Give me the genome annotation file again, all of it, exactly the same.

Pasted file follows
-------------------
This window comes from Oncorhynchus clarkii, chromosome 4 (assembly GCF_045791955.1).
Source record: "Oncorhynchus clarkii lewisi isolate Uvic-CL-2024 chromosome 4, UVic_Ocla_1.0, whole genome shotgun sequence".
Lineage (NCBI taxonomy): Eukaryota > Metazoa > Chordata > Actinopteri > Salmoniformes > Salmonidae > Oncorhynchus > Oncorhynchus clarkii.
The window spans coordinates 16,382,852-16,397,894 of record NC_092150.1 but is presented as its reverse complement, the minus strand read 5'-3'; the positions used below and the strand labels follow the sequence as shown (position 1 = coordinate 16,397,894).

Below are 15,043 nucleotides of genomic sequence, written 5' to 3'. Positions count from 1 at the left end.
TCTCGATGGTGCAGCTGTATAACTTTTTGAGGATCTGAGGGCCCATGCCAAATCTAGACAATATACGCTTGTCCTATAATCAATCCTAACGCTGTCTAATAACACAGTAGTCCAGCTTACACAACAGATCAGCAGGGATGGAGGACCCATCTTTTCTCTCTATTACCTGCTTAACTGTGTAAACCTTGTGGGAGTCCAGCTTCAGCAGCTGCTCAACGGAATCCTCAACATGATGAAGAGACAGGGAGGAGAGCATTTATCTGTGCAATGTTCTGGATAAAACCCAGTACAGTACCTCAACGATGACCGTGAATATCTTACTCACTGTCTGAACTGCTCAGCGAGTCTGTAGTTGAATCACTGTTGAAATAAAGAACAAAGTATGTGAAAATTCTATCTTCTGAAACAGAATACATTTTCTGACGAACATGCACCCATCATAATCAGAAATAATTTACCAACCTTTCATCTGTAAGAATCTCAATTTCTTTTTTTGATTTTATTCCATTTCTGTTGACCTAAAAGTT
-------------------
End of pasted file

This window comes from Oncorhynchus clarkii, chromosome 4 (assembly GCF_045791955.1).
Source record: "Oncorhynchus clarkii lewisi isolate Uvic-CL-2024 chromosome 4, UVic_Ocla_1.0, whole genome shotgun sequence".
Lineage (NCBI taxonomy): Eukaryota > Metazoa > Chordata > Actinopteri > Salmoniformes > Salmonidae > Oncorhynchus > Oncorhynchus clarkii.
The window spans coordinates 16,382,852-16,397,894 of record NC_092150.1 but is presented as its reverse complement, the minus strand read 5'-3'; the positions used below and the strand labels follow the sequence as shown (position 1 = coordinate 16,397,894).

Below are 15,043 nucleotides of genomic sequence, written 5' to 3'. Positions count from 1 at the left end.
TCTCGATGGTGCAGCTGTATAACTTTTTGAGGATCTGAGGGCCCATGCCAAATCTAGACAATATACGCTTGTCCTATAATCAATCCTAACGCTGTCTAATAACACAGTAGTCCAGCTTACACAACAGATCAGCAGGGATGGAGGACCCATCTTTTCTCTCTATTACCTGCTTAACTGTGTAAACCTTGTGGGAGTCCAGCTTCAGCAGCTGCTCAACGGAATCCTCAACATGATGAAGAGACAGGGAGGAGAGCATTTATCTGTGCAATGTTCTGGATAAAACCCAGTACAGTACCTCAACGATGACCGTGAATATCTTACTCACTGTCTGAACTGCTCAGCGAGTCTGTAGTTGAATCACTGTTGAAATAAAGAACAAAGTATGTGAAAATTCTATCTTCTGAAACAGAATACATTTTCTGACGAACATGCACCCATCATAATCAGAAATAATTTACCAACCTTTCATCTGTAAGAATCTCAATTTCTTTTTTTGATTTTATTCCATTTCTGTTGACCTAAAAGTT